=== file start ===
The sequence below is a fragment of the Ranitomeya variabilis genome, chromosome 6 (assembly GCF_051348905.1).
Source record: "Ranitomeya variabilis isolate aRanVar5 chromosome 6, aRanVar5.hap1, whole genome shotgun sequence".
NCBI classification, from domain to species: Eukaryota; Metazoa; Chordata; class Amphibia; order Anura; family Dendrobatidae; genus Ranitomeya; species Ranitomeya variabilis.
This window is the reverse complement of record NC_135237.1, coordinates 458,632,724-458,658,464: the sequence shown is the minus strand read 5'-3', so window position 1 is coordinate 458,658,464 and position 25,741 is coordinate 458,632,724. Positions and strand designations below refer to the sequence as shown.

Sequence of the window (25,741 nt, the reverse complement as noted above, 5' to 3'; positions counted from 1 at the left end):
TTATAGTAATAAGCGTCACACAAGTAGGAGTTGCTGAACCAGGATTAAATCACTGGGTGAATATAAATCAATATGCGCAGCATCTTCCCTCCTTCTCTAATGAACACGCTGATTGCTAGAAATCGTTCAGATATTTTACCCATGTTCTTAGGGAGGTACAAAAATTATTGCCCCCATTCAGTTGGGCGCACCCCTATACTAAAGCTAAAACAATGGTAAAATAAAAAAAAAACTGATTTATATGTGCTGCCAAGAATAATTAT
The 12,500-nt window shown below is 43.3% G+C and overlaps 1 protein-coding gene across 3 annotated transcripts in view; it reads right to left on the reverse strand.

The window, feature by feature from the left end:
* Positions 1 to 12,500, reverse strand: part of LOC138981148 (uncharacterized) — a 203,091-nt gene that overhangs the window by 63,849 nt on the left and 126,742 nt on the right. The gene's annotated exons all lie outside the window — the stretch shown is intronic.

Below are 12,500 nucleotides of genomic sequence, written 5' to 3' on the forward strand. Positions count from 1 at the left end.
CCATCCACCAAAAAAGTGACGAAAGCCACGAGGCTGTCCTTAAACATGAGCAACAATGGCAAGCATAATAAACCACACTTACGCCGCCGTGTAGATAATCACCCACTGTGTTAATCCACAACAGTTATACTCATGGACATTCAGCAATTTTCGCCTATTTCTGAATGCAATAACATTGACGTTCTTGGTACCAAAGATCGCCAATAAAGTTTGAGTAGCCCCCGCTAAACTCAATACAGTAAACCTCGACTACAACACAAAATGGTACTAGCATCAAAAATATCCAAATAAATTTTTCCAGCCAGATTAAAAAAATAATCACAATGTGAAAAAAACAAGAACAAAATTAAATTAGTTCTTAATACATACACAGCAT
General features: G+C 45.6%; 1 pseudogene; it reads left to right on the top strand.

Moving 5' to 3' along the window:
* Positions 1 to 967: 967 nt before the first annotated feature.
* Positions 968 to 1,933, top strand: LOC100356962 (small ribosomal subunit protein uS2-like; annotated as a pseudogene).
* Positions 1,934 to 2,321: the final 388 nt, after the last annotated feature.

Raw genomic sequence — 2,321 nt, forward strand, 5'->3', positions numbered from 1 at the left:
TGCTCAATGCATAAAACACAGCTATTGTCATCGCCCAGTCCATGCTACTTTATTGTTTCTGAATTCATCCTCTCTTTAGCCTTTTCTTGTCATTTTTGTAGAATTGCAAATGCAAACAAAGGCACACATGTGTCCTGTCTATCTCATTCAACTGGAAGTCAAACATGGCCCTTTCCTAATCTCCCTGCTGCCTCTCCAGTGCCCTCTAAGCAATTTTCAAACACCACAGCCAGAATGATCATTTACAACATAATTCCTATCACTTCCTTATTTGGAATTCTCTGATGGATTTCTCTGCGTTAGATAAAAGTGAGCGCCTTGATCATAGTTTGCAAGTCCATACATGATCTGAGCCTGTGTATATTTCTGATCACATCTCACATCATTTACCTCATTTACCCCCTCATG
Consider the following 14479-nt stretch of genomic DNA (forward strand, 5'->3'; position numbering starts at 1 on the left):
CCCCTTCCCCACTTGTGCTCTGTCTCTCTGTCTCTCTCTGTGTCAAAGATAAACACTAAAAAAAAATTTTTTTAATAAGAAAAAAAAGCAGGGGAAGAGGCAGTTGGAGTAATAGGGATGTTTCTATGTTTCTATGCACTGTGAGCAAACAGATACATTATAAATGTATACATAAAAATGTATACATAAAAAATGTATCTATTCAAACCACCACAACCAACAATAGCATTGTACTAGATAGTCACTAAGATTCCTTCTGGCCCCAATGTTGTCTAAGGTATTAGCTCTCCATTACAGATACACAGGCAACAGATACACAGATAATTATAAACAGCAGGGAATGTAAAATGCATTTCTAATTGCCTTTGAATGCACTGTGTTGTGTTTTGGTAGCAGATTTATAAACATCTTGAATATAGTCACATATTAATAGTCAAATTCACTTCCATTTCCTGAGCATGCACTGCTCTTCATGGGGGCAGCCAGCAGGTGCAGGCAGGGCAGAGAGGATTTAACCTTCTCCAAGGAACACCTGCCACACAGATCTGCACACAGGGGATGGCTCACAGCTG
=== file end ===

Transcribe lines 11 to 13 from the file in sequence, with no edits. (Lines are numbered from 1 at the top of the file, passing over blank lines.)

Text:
CCATCCACCAAAAAAGTGACGAAAGCCACGAGGCTGTCCTTAAACATGAGCAACAATGGCAAGCATAATAAACCACACTTACGCCGCCGTGTAGATAATCACCCACTGTGTTAATCCACAACAGTTATACTCATGGACATTCAGCAATTTTCGCCTATTTCTGAATGCAATAACATTGACGTTCTTGGTACCAAAGATCGCCAATAAAGTTTGAGTAGCCCCCGCTAAACTCAATACAGTAAACCTCGACTACAACACAAAATGGTACTAGCATCAAAAATATCCAAATAAATTTTTCCAGCCAGATTAAAAAAATAATCACAATGTGAAAAAAACAAGAACAAAATTAAATTAGTTCTTAATACATACACAGCAT
General features: G+C 45.6%; 1 pseudogene; it reads left to right on the top strand.

Moving 5' to 3' along the window: